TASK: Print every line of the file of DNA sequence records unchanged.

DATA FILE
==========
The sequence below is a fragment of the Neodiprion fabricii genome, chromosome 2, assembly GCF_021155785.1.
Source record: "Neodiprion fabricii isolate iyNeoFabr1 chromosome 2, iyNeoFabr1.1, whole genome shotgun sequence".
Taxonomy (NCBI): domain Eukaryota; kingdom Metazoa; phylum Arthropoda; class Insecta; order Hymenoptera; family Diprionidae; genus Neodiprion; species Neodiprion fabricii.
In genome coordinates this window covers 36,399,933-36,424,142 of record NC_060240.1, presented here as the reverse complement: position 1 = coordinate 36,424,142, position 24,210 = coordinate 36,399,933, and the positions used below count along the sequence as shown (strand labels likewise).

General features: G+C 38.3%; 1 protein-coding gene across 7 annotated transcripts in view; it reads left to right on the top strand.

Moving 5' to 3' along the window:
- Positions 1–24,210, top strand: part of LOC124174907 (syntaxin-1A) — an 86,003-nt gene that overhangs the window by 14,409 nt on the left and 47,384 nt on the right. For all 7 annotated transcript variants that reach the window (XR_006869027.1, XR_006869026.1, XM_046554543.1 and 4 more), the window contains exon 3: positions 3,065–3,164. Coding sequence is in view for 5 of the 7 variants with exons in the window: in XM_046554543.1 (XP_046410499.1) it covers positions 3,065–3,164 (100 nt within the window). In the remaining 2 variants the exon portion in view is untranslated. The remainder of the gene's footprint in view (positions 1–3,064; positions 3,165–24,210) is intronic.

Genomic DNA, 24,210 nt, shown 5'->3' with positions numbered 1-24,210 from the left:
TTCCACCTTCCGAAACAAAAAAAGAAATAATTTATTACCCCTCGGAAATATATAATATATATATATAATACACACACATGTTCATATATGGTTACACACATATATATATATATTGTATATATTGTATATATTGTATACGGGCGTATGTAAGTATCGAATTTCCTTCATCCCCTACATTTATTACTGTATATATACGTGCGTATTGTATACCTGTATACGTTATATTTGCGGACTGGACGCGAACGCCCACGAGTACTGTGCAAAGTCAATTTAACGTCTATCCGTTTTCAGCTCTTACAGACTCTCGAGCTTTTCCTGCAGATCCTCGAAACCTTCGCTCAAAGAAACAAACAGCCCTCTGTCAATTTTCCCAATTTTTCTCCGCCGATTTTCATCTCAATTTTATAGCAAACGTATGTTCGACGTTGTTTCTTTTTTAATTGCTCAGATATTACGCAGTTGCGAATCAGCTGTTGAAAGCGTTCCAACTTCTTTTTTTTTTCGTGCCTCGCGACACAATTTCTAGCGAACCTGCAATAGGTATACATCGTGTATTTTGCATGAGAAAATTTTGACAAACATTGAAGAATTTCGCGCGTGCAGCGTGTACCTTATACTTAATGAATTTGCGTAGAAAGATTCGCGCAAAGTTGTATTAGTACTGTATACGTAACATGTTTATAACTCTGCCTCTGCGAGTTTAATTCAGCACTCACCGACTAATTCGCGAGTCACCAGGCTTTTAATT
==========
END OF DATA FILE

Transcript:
The sequence below is a fragment of the Neodiprion fabricii genome, chromosome 2, assembly GCF_021155785.1.
Source record: "Neodiprion fabricii isolate iyNeoFabr1 chromosome 2, iyNeoFabr1.1, whole genome shotgun sequence".
Taxonomy (NCBI): domain Eukaryota; kingdom Metazoa; phylum Arthropoda; class Insecta; order Hymenoptera; family Diprionidae; genus Neodiprion; species Neodiprion fabricii.
In genome coordinates this window covers 36,399,933-36,424,142 of record NC_060240.1, presented here as the reverse complement: position 1 = coordinate 36,424,142, position 24,210 = coordinate 36,399,933, and the positions used below count along the sequence as shown (strand labels likewise).

General features: G+C 38.3%; 1 protein-coding gene across 7 annotated transcripts in view; it reads left to right on the top strand.

Moving 5' to 3' along the window:
- Positions 1–24,210, top strand: part of LOC124174907 (syntaxin-1A) — an 86,003-nt gene that overhangs the window by 14,409 nt on the left and 47,384 nt on the right. For all 7 annotated transcript variants that reach the window (XR_006869027.1, XR_006869026.1, XM_046554543.1 and 4 more), the window contains exon 3: positions 3,065–3,164. Coding sequence is in view for 5 of the 7 variants with exons in the window: in XM_046554543.1 (XP_046410499.1) it covers positions 3,065–3,164 (100 nt within the window). In the remaining 2 variants the exon portion in view is untranslated. The remainder of the gene's footprint in view (positions 1–3,064; positions 3,165–24,210) is intronic.

Genomic DNA, 24,210 nt, shown 5'->3' with positions numbered 1-24,210 from the left:
TTCCACCTTCCGAAACAAAAAAAGAAATAATTTATTACCCCTCGGAAATATATAATATATATATATAATACACACACATGTTCATATATGGTTACACACATATATATATATATTGTATATATTGTATATATTGTATACGGGCGTATGTAAGTATCGAATTTCCTTCATCCCCTACATTTATTACTGTATATATACGTGCGTATTGTATACCTGTATACGTTATATTTGCGGACTGGACGCGAACGCCCACGAGTACTGTGCAAAGTCAATTTAACGTCTATCCGTTTTCAGCTCTTACAGACTCTCGAGCTTTTCCTGCAGATCCTCGAAACCTTCGCTCAAAGAAACAAACAGCCCTCTGTCAATTTTCCCAATTTTTCTCCGCCGATTTTCATCTCAATTTTATAGCAAACGTATGTTCGACGTTGTTTCTTTTTTAATTGCTCAGATATTACGCAGTTGCGAATCAGCTGTTGAAAGCGTTCCAACTTCTTTTTTTTTTCGTGCCTCGCGACACAATTTCTAGCGAACCTGCAATAGGTATACATCGTGTATTTTGCATGAGAAAATTTTGACAAACATTGAAGAATTTCGCGCGTGCAGCGTGTACCTTATACTTAATGAATTTGCGTAGAAAGATTCGCGCAAAGTTGTATTAGTACTGTATACGTAACATGTTTATAACTCTGCCTCTGCGAGTTTAATTCAGCACTCACCGACTAATTCGCGAGTCACCAGGCTTTTAATT